4) Seal doors and windows. Since you’re now thinking about your windows and doors, take this opportunity to check for any places where air could be leaking in or out. If you find any such places, you’ll want to seal those up. You should look for any moisture damage or mold as well. Clean the area thoroughly and, if needed, you can use these natural black mold remedies.

5) Use a clean filter in your HVAC unit. If you cool/heat your home using an HVAC unit, it’s extremely important you replace your filter regularly. A clean filter can only attract so much dust, dirt and dander. If you continue to use your HVAC after the filter should have been replaced, you are basically spewing allergens back into the house.

6) Bring in some plants. Plants are a simple, natural way to green up your home and bring some of the outdoors in. Certain plants have been shown to have wonderful air purifying qualities. These air purifying plants are exactly what your home needs right now.

7) Use a diffuser instead of chemical air freshener. In addition to cooking and baking, which can make your house smell great, a diffuser with essential oils is an effective way to freshen your home without the use of chemical sprays and aerosols. Pick your favorite essential oil, add it to the diffuser and let it go to work.

8) Opt for non- or low-VOC only. If you’re planning to do any renovations around the home, be use to use low- or non-VOC paints, stains, adhesives, lumber and insulation. You’ll also want to make sure any new furniture and carpets are not loaded with toxins.

9) Get a Himalayan salt lamp. Although not everyone believes in the healing benefits of Himalayan salt lamps, these salt lamps have been known to act as a natural anti-depressant, rid the air of pollutants, deodorize and promote deep sleep, among other things.

10) Switch to beeswax candles. If you’re going to use candles around the house, why not choose beeswax candles? Beeswax candles produce negative ions when burned, which aids in neutralizing pollutants like dust, dander and other allergens.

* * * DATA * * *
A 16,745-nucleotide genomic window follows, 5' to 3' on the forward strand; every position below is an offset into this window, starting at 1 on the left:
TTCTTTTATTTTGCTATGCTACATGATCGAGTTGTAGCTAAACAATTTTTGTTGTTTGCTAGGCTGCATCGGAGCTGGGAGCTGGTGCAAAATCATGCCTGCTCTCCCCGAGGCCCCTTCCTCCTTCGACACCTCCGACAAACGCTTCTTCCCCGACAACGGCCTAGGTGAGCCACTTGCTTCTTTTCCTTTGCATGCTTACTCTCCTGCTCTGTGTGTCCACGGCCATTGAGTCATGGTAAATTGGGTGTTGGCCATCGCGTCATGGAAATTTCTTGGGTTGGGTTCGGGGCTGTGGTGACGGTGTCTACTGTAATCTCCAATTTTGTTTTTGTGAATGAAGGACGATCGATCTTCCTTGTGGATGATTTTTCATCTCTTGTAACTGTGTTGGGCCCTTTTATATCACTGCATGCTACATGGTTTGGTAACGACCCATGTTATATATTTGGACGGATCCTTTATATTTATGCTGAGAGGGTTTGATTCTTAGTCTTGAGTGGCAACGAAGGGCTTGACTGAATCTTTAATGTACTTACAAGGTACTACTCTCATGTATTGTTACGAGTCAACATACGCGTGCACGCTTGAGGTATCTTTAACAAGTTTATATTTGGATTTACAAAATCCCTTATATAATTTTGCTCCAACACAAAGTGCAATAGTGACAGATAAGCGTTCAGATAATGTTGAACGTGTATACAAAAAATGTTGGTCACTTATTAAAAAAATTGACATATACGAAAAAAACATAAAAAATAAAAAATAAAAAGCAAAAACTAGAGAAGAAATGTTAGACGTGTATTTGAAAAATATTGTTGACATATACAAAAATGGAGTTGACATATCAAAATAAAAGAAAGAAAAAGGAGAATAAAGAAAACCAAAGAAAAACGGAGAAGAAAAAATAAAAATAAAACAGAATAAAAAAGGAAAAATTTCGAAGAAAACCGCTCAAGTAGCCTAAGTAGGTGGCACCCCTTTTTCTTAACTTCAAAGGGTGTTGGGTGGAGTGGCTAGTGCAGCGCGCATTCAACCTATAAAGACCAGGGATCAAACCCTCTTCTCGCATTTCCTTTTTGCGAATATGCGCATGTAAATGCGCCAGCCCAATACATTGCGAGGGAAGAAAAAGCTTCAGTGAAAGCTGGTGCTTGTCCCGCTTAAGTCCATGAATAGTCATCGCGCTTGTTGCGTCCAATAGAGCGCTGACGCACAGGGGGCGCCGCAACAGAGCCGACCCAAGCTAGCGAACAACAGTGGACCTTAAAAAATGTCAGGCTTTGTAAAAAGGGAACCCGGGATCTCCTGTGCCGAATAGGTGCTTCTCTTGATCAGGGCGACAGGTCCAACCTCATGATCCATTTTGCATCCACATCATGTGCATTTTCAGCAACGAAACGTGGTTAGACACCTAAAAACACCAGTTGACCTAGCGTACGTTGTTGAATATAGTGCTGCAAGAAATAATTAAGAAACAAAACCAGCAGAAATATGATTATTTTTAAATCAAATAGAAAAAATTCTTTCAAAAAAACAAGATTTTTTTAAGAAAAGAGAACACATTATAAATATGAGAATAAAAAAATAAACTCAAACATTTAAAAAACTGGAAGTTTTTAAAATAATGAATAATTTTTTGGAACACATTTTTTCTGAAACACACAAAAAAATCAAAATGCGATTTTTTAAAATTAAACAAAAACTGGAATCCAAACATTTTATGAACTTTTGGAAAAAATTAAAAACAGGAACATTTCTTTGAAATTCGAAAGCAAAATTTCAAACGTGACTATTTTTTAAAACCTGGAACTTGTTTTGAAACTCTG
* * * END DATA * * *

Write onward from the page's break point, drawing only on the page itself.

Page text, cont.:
Having done each of those steps, if you want or need to bring in a store-bought air purifier to aid in purification, you can check out this “best air purifier list” to see reviews and specs on purifiers big and small.

The key is to take the necessary steps to remove harmful toxins and chemicals likely to pollute the air. This will allow you to breathe easier, reduce indoor pollution and improve indoor air quality. It can also have a positive impact on your overall health and well-being!


  • Cold Factor

    A great guide in order to improve indoor air quality at home! Thank you for all the work you put in!

  • Happy Hiller

    Thanks for covering such an important topic!
    Do you know how serious the consequences of poor indoor air quality can be? Some studies have shown that it can cause respiratory diseases, severe headaches, and even cancer and heart problems!

  • Polestar

    Good post! Thank you for sharing it.
    As for air conditioner filters, pros recommend changing them at least once every three months. But you should aim to check your filter every month during the peak winter and summer months when it’s likely that your system will be running at almost maximum capacity for long periods.